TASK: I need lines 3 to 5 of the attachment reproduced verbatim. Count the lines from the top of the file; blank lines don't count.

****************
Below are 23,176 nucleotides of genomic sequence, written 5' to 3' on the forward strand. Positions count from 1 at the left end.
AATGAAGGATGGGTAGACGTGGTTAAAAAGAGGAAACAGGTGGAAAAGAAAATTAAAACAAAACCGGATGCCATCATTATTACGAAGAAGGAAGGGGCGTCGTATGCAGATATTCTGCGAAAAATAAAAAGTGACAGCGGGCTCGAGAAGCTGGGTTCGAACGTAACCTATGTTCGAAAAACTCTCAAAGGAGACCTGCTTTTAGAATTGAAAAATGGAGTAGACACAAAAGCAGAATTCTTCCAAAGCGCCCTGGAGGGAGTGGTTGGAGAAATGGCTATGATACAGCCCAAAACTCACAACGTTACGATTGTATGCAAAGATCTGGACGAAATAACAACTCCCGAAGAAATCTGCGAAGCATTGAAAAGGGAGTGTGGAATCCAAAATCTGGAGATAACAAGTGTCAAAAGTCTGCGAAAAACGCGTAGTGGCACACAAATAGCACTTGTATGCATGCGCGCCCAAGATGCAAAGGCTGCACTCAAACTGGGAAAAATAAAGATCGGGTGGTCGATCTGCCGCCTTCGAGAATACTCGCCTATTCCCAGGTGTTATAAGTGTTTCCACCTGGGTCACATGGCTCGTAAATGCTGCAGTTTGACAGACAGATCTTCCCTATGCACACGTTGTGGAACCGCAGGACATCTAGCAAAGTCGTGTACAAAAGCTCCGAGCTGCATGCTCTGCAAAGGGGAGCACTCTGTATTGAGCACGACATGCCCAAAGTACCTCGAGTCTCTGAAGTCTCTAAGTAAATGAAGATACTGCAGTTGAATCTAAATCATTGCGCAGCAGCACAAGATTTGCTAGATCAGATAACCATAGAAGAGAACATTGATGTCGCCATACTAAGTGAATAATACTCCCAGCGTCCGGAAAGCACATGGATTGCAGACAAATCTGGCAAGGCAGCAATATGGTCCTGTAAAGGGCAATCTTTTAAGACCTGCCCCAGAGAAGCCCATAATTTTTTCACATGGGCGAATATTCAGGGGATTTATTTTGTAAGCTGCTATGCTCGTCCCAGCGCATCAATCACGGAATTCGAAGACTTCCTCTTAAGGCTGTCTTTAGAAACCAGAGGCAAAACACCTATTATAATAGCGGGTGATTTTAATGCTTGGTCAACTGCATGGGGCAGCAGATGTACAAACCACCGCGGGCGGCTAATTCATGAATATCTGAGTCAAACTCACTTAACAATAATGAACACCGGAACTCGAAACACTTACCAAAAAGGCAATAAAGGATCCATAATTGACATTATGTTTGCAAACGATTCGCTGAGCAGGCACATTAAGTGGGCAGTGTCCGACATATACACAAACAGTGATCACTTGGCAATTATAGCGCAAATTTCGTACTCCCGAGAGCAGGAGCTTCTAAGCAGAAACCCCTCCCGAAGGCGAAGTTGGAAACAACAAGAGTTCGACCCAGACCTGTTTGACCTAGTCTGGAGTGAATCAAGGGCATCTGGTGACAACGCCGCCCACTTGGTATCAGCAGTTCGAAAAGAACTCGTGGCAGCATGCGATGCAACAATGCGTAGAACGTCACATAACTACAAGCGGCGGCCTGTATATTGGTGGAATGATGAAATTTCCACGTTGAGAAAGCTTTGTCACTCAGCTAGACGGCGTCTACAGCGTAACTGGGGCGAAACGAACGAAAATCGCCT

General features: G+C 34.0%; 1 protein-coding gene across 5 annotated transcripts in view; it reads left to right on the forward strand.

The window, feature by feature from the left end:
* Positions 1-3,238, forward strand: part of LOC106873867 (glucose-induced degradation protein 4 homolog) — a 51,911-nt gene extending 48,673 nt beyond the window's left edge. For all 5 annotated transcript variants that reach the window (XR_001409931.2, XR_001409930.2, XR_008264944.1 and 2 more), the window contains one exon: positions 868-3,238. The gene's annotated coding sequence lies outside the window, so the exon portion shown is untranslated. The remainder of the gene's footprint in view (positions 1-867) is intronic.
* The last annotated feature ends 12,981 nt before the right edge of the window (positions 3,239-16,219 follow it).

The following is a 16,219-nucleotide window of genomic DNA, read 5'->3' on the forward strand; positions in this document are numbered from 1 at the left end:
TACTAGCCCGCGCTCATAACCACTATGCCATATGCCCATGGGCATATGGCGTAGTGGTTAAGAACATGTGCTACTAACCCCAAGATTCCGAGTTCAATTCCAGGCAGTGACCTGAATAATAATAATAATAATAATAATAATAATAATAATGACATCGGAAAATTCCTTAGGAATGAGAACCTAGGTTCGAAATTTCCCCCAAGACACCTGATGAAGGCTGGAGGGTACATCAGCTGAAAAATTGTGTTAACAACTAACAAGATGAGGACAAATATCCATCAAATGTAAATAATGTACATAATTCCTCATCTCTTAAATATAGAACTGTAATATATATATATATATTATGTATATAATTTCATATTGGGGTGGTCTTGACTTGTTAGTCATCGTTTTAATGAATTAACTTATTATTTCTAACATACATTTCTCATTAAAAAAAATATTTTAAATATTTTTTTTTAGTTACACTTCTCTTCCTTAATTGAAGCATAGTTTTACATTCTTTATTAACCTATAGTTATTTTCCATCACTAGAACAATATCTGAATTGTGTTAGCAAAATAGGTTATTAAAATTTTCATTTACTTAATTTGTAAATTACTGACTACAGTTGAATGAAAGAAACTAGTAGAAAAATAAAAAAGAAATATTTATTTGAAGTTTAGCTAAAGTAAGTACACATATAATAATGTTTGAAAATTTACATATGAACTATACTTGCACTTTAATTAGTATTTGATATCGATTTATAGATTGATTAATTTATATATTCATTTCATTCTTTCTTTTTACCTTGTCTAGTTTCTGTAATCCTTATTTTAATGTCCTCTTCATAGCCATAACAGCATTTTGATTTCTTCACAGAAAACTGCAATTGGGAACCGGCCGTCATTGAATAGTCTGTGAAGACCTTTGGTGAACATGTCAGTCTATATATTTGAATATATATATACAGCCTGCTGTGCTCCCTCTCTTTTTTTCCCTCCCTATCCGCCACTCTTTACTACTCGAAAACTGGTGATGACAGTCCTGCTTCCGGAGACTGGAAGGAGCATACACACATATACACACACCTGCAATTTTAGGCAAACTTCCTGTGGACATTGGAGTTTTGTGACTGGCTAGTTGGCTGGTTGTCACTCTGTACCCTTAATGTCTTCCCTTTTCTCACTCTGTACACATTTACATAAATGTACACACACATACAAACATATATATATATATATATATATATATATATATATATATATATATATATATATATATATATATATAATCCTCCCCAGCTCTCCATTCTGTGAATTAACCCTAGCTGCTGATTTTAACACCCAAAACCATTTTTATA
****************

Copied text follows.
General features: G+C 34.0%; 1 protein-coding gene across 5 annotated transcripts in view; it reads left to right on the forward strand.

The window, feature by feature from the left end:
* Positions 1-3,238, forward strand: part of LOC106873867 (glucose-induced degradation protein 4 homolog) — a 51,911-nt gene extending 48,673 nt beyond the window's left edge. For all 5 annotated transcript variants that reach the window (XR_001409931.2, XR_001409930.2, XR_008264944.1 and 2 more), the window contains one exon: positions 868-3,238. The gene's annotated coding sequence lies outside the window, so the exon portion shown is untranslated. The remainder of the gene's footprint in view (positions 1-867) is intronic.